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Essential Fiction Books


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Okay - I have £100 to spend on books for the storycorner. Most of the books we have at playgroup are old books, many of them donated and in poor condition. I really want the books I buy to be appealing to the children for storytime as well as being a good resource for themes etc. You've probably all got your favourite books that both you and the children love, which get used time and time again. What are they??? :)

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I got a lot of my books from The Book people, they deliver very quickly and are very reasonably priced, my favourites include

 

Billy's Bucket

Oliver Find his way

Come On daisy!

Crunching Munching Caterpillar

Sophie's Masterpiece

Any Alfie story!

Big Bear Little Bear

 

I could go on forever!! Happy spending :D

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HMMMM, I am a bit of a book fiend! Give me some spare cash and it goes on books.

Some favourites are

Shhh!-don't wake the sleeping giant

The train ride-lovely rhythmic rhyming book

Any books by Mick Inkpen and Neil Butterworth-Lullabyhullaballoo is a good one!

The very hungry caterpillar

The bad tempered ladybird-both good for minibeasts

 

If I think of any more I will let you know!

Happy spending!!!!

Linda

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The trouble with books is that they go out of print so you can't always get what you want. Our local schools Library Service always have an exhibition of newly published books, it is worth asking if your local schools service does the same. We can also borrow a box of books each term. I keep a note of the popular books so when we get any funds I have a list already. We have also bought some big books very cheaply from Matalan and Costco.

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Oh Yes, if you have a Costco locally then do use it. They have some lovely books at very reasonable prices! I bought some last weekend with sound effects!

Linda

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'The Book People' is the same lot as 'School Link' (latter selling to parents, etc., and giving free books to setting). Nearby to me (in Cambridge) there is a wonderful shop that sells 'remainders' (a bit like 'The works' but even cheaper) and they sometimes have Big Books for £2. It is a good place to get nice (i.e. lovely authors') books for 50p or so (we use these as Christmas and leaving presents). It just amazes me that books can be so cheap in some places - my children are avid readers, so I buy rather than borrow when buying is 50p. They always want to re-read, anyway.

 

Recommended books? My favourite for nursery rhyme/fairy tale topics: Each Peach Pear Plum.

 

It gives a starting point (or run-on) for so many.

 

If you've never come across this book (it was popular in the late 1970's to late 1980's) it is lovely rhyming text, introducing fairy tale and nursery rhyme characters. I don't have it to hand, but, from memory, it introduces Tom Thumb, Cinderella, Mother Hubbard, The Three Bears (not Goldilocks, lol), Jack and Jill and Baby Bunting (also has Robin Hood and wicked witch). I'm not sure if it still available.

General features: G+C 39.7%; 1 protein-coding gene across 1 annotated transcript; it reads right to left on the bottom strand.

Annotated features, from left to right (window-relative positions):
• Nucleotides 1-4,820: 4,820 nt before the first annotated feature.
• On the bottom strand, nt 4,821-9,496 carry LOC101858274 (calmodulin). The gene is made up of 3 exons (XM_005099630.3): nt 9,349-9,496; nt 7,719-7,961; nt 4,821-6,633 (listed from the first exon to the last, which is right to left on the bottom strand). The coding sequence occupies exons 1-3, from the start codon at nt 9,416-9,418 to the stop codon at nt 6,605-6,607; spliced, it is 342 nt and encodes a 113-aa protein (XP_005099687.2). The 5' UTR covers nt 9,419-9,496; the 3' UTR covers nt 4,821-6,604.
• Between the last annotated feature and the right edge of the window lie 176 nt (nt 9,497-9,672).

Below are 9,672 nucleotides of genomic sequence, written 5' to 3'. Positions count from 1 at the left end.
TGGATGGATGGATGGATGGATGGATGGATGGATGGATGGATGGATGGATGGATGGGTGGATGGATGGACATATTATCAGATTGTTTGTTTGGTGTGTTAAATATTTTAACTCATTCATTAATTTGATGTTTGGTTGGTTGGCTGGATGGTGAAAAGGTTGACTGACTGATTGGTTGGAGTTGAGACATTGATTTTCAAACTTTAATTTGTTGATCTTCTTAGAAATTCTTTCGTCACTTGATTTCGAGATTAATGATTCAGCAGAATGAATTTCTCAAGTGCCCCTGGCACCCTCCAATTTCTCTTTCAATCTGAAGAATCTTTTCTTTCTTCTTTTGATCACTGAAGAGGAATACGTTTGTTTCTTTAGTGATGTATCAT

It is one of those books (like Hairy McClairy) that get recited in unison.

 

Diane.

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Thanks for all the ideas - it's given me a good starting point. £100 sounds great until you actually try to spend it and then you realise it's not going to buy as much as you thought. Thats why I want to make the books that I buy count. I had seen the big books in The Works Diane but had completely forgotten so thanks for reminding me about that. :)

 

Do any of you make up your own storybags? Have often looked at these and thought they looked great but don't know if it's worth the effort.

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Making up your own story sacks is well worth the effort. Whether used in the book corner during the morning, or a circle time, or when they need calming down quickly, they get all the childrens attention,even the most reluctant listener.I also use finger puppets a lot. I have found a lady at a craft fair who makes the most amazing finger puppets to all of the poular stories. She operates a postal service also.

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Carol -

Several points.

1)Definitely worth the effort to make story bags. Good to let children take home as a loan, too, involving parents etc etc...

2)Don't need specific non-fiction. We tend to have a story/rhyme central focus, then include a toy or toys as appropriate,a game, an appropriate tape and a non-fiction book or resource on an appropriate theme. E.G "Who am I" contents: book, by Judith Nicholls; beanie baby frog; ELC'Look how it grows FROG' lifecycle figures(no frogspawn - shucks!!); cassette tape including "Five little speckled frogs"; 2 non-fiction books "Frog" by Moira Butterfield and "In the Pond" by Sarah McKenzie.

3)Nice book suggestions - "Bumpus Jumpus Dinosaurumpus" and "The Commotion in the Ocean", the names of both authors completely elude me. Possibly the same person! xD

 

2 and 3 have obvious uses with topics; 2 has advantage of extending with the non-fiction books, as well as involving families and 3 are just plain fab! Also virtually anything by Philippe Dupasquier, who is the most amazing illustrator, with lashings of detail to discover and discuss together.

 

I could go on forever, books are my passion! :o

 

May be back with more, but, as I've said before, happy shopping!!

Sue :D

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